After Joseph was detained, defense counsel scheduled two proffer sessions with the government at Joseph’s behest. See id. at 14-15. Both proffer sessions were terminated by the government because the government believed Joseph was being untruthful. See id. The government did not indict Joseph after the proffer sessions because the Assistant United States Attorney assigned to Joseph’s case, Christopher Mattei (“Attorney Mattei”), was working with defense counsel on a possible plea agreement. See id. at 16-17. On June 30, 2009, Attorney Mattei provided defense counsel with discovery materials related to Joseph’s case. See Discovery Materials from AUSA Mattei to Defense Counsel (Gov’t’s Ex. 3) (Doc. No. 112). That set of materials also contained a copy of the state court Restraining Order to which Joseph was subject at the time of his arrest in the federal criminal case at issue here. See id.

         On July 28, 2009, defense counsel sent Joseph a letter to which he attached a proposed plea agreement prepared by Attorney Mattei. See Letter from Defense Counsel to Joseph re Plea Agreement (Gov’t’s Ex. 4A) (Doc. No. 112). The draft plea agreement indicates that Joseph would be pleading guilty to having violated sections 922(g)(8)(B) and 924(a)(2) of title 18 of the United States Code. See Plea Agreement Draft July 2009 (Gov’t’s Ex. 4B) (Doc. No. 112). In the letter accompanying the proposed plea agreement, defense counsel told Joseph that he “believe[d] [the plea agreement] represents the best deal possible for [Joseph] in this case.” Letter from Defense Counsel to Joseph re Plea Agreement (Gov’t’s Ex. 4A) (Doc. No. 112). At that time, defense counsel continued to believe that the government could prove the violations charged in the criminal Complaint and outlined in the plea agreement. See Tr. at 21-22 (Doc. No. 111).

         In August 2009, defense counsel had a two-hour meeting with Joseph at Wyatt Detention Facility. See id. at 23. Defense counsel reviewed the proposed plea agreement with Joseph paragraph by paragraph before informing him that defense counsel thought Joseph should seriously consider signing this plea agreement, because defense counsel thought Joseph would be convicted if he chose to go to trial. See id. at 23-24. Joseph told defense counsel he wanted to think about it. See id. at 24.

         Several weeks after his meeting with Joseph, defense counsel received additional discovery materials from the government. See id. These materials included a copy of the transcript of the hearing that resulted in the issuance of the state court Restraining Order against Joseph. See id.; see also Email from AUSA Mattei (Gov’t’s Ex. 5) (Doc. No. 112); Additional Discovery Material (Gov’t’s Ex. 6) (Doc. No. 112). Defense counsel reviewed these materials upon receipt. See Tr. at 25 (Doc. No. 111). He also reviewed the section of the Connecticut General Statutes, section 46b-15, pursuant to which the Restraining Order against Joseph was entered. See id. at 27. Defense counsel provided a copy of the transcript from the state court Restraining Order hearing to Joseph. See id. at 29-30; see also Copies of Transcripts in State Court Proceedings (Gov’t’s Ex. 7) (Doc. No. 112).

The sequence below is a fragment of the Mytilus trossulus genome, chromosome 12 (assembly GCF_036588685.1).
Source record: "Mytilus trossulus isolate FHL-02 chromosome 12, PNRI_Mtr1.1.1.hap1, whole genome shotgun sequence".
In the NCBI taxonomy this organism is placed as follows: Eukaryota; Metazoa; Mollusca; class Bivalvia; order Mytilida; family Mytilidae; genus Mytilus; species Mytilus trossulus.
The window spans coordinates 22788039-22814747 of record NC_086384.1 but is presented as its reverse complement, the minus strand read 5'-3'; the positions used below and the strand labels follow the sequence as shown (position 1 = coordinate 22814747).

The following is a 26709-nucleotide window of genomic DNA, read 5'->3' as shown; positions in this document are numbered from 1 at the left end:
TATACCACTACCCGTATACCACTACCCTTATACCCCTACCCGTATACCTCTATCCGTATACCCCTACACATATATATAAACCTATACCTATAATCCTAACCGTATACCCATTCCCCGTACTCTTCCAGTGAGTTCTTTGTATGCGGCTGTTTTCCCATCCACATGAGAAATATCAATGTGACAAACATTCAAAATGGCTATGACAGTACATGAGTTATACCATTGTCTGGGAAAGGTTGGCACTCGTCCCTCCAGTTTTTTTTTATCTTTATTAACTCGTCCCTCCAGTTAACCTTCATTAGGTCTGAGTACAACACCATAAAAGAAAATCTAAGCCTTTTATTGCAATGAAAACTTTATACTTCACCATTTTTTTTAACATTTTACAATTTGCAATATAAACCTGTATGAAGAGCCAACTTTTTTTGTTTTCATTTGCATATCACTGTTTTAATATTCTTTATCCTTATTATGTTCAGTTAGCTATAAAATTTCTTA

Defense counsel received a revised plea agreement from Attorney Mattei in September 2009. See Tr. at 30 (Doc. No. 111); see also Revised Plea Agreement (Gov’t’s Ex. 8A) (Doc. No. 112). The revised plea agreement indicated that Joseph would be pleading guilty to violating sections “922(g)(8) and 924(a)(2)” of title 18 of the United States Code. See Revised Plea Agreement (Gov’t’s Ex. 8A) (Doc. No. 112). In other words, the revised plea agreement changed the statutory citation for the first violation with which Joseph was charged from section 922(g)(8)(B) to section 922(g)(8). The revised plea agreement also recited the elements of section 922(g)(8), which defense counsel continued to believe were satisfied by the facts of Joseph’s case. See Tr. at 32 (Doc. No. 111). In particular, defense counsel believed that the fact that a state court Restraining Order had been issued against Joseph meant that the element of section 922(g)(8)(C)(i), which requires that a person be subject to a court order that “includes a finding that such person represents a credible threat to the physical safety of such intimate partner or child, ” 18 U.S.C. § 922(g)(8)(C)(i), was met. See Tr. at 32-33 (Doc. No. 111). Defense counsel also believed the government could prove the alternative element of section 922(g)(8)(C)(ii), which requires that the Restraining Order “by its terms explicitly prohibit[ ] the use, attempted use, or threated use of physical force” against the protected person. See Tr. at 33 (Doc. No. 111).